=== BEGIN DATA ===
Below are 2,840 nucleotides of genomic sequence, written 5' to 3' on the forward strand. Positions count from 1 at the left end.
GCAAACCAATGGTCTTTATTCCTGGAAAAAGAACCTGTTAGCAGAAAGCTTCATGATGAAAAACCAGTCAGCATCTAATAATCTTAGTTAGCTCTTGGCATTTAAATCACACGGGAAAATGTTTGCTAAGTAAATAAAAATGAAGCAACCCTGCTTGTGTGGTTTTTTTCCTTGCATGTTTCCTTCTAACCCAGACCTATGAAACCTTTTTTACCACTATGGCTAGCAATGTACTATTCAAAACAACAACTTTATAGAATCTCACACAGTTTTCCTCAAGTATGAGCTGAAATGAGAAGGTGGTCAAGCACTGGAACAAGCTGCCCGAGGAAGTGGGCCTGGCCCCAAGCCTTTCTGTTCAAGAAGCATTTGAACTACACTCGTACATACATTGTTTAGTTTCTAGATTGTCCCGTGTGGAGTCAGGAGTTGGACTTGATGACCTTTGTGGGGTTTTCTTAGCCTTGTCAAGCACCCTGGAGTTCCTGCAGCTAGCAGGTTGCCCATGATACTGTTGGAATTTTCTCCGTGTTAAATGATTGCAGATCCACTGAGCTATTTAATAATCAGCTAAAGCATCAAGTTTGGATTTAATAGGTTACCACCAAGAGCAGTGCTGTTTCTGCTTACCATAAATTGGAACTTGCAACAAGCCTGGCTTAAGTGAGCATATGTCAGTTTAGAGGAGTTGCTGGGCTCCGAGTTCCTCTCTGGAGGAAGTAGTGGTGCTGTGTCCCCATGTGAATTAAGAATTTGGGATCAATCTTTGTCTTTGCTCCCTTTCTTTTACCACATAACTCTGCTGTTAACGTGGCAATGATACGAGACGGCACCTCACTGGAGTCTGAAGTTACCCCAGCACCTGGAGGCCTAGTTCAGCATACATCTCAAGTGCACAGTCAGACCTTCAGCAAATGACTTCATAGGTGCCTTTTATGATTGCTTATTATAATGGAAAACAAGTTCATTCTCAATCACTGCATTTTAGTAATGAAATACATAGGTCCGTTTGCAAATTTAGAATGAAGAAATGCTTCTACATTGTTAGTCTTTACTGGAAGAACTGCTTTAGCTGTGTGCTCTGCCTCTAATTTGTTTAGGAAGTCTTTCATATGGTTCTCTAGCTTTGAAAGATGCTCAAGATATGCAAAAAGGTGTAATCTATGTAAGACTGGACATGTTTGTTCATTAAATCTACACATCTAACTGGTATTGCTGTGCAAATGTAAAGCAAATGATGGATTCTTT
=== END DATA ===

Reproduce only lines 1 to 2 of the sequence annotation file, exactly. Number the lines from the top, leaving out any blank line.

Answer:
Below are 2,840 nucleotides of genomic sequence, written 5' to 3' on the forward strand. Positions count from 1 at the left end.
GCAAACCAATGGTCTTTATTCCTGGAAAAAGAACCTGTTAGCAGAAAGCTTCATGATGAAAAACCAGTCAGCATCTAATAATCTTAGTTAGCTCTTGGCATTTAAATCACACGGGAAAATGTTTGCTAAGTAAATAAAAATGAAGCAACCCTGCTTGTGTGGTTTTTTTCCTTGCATGTTTCCTTCTAACCCAGACCTATGAAACCTTTTTTACCACTATGGCTAGCAATGTACTATTCAAAACAACAACTTTATAGAATCTCACACAGTTTTCCTCAAGTATGAGCTGAAATGAGAAGGTGGTCAAGCACTGGAACAAGCTGCCCGAGGAAGTGGGCCTGGCCCCAAGCCTTTCTGTTCAAGAAGCATTTGAACTACACTCGTACATACATTGTTTAGTTTCTAGATTGTCCCGTGTGGAGTCAGGAGTTGGACTTGATGACCTTTGTGGGGTTTTCTTAGCCTTGTCAAGCACCCTGGAGTTCCTGCAGCTAGCAGGTTGCCCATGATACTGTTGGAATTTTCTCCGTGTTAAATGATTGCAGATCCACTGAGCTATTTAATAATCAGCTAAAGCATCAAGTTTGGATTTAATAGGTTACCACCAAGAGCAGTGCTGTTTCTGCTTACCATAAATTGGAACTTGCAACAAGCCTGGCTTAAGTGAGCATATGTCAGTTTAGAGGAGTTGCTGGGCTCCGAGTTCCTCTCTGGAGGAAGTAGTGGTGCTGTGTCCCCATGTGAATTAAGAATTTGGGATCAATCTTTGTCTTTGCTCCCTTTCTTTTACCACATAACTCTGCTGTTAACGTGGCAATGATACGAGACGGCACCTCACTGGAGTCTGAAGTTACCCCAGCACCTGGAGGCCTAGTTCAGCATACATCTCAAGTGCACAGTCAGACCTTCAGCAAATGACTTCATAGGTGCCTTTTATGATTGCTTATTATAATGGAAAACAAGTTCATTCTCAATCACTGCATTTTAGTAATGAAATACATAGGTCCGTTTGCAAATTTAGAATGAAGAAATGCTTCTACATTGTTAGTCTTTACTGGAAGAACTGCTTTAGCTGTGTGCTCTGCCTCTAATTTGTTTAGGAAGTCTTTCATATGGTTCTCTAGCTTTGAAAGATGCTCAAGATATGCAAAAAGGTGTAATCTATGTAAGACTGGACATGTTTGTTCATTAAATCTACACATCTAACTGGTATTGCTGTGCAAATGTAAAGCAAATGATGGATTCTTT